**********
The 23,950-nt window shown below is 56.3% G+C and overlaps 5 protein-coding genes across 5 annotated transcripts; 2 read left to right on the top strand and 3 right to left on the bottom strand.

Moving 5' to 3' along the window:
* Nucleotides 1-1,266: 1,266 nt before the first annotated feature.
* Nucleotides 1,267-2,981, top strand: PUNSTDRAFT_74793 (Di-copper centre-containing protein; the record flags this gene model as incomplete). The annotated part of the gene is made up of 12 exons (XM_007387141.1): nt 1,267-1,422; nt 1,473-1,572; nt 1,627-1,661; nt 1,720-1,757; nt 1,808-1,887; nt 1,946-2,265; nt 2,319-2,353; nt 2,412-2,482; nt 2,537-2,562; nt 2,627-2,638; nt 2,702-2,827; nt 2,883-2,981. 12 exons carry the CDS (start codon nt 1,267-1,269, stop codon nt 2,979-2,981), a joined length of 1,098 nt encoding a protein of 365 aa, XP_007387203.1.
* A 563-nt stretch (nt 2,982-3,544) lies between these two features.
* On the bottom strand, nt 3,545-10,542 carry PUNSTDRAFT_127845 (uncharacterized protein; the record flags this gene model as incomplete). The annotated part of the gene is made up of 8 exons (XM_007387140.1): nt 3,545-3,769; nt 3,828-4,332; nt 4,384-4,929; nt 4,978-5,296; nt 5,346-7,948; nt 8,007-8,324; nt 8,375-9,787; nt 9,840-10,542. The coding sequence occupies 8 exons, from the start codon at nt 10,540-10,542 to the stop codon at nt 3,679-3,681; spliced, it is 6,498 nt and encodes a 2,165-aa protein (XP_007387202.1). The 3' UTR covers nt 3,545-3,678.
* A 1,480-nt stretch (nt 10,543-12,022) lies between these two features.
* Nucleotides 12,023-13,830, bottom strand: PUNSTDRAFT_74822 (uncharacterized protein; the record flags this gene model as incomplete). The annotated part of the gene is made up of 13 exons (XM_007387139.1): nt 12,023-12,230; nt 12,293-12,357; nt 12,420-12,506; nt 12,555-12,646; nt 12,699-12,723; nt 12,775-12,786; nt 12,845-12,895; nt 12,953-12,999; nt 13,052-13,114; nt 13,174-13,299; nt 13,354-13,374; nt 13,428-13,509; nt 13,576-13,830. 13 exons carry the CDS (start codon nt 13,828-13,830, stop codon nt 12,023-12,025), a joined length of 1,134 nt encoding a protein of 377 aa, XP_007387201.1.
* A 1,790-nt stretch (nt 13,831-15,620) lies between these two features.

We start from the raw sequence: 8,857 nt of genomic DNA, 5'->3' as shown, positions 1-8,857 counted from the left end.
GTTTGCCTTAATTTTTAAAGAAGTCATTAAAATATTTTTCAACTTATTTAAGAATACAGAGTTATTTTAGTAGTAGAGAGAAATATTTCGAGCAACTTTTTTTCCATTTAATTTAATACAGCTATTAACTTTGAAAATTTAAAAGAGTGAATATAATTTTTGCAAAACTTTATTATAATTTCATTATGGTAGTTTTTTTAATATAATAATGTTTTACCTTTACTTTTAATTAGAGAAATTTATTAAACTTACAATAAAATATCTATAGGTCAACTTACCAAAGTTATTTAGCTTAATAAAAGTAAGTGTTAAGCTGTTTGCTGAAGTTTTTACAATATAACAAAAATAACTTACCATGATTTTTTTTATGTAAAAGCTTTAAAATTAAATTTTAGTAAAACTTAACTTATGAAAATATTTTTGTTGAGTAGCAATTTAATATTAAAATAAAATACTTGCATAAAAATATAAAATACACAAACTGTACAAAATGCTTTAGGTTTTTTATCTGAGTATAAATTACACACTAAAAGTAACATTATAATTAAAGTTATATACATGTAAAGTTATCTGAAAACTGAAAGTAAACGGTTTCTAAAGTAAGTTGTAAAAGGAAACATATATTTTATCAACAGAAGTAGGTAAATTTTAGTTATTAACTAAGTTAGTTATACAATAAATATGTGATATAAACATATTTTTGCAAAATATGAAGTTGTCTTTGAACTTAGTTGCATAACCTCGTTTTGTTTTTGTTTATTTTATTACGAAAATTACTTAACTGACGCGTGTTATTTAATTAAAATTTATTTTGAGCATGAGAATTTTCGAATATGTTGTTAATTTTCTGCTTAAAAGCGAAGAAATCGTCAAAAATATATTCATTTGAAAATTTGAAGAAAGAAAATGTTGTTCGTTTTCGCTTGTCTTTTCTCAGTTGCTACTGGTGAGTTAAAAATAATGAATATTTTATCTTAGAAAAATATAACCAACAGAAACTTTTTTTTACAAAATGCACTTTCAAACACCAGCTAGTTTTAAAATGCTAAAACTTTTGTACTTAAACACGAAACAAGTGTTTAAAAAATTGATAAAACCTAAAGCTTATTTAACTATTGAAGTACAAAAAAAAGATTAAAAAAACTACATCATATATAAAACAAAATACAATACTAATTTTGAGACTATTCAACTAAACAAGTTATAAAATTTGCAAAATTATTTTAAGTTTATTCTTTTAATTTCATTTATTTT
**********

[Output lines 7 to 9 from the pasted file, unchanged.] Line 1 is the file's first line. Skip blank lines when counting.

* A 1,480-nt stretch (nt 10,543-12,022) lies between these two features.
* Nucleotides 12,023-13,830, bottom strand: PUNSTDRAFT_74822 (uncharacterized protein; the record flags this gene model as incomplete). The annotated part of the gene is made up of 13 exons (XM_007387139.1): nt 12,023-12,230; nt 12,293-12,357; nt 12,420-12,506; nt 12,555-12,646; nt 12,699-12,723; nt 12,775-12,786; nt 12,845-12,895; nt 12,953-12,999; nt 13,052-13,114; nt 13,174-13,299; nt 13,354-13,374; nt 13,428-13,509; nt 13,576-13,830. 13 exons carry the CDS (start codon nt 13,828-13,830, stop codon nt 12,023-12,025), a joined length of 1,134 nt encoding a protein of 377 aa, XP_007387201.1.
* A 1,790-nt stretch (nt 13,831-15,620) lies between these two features.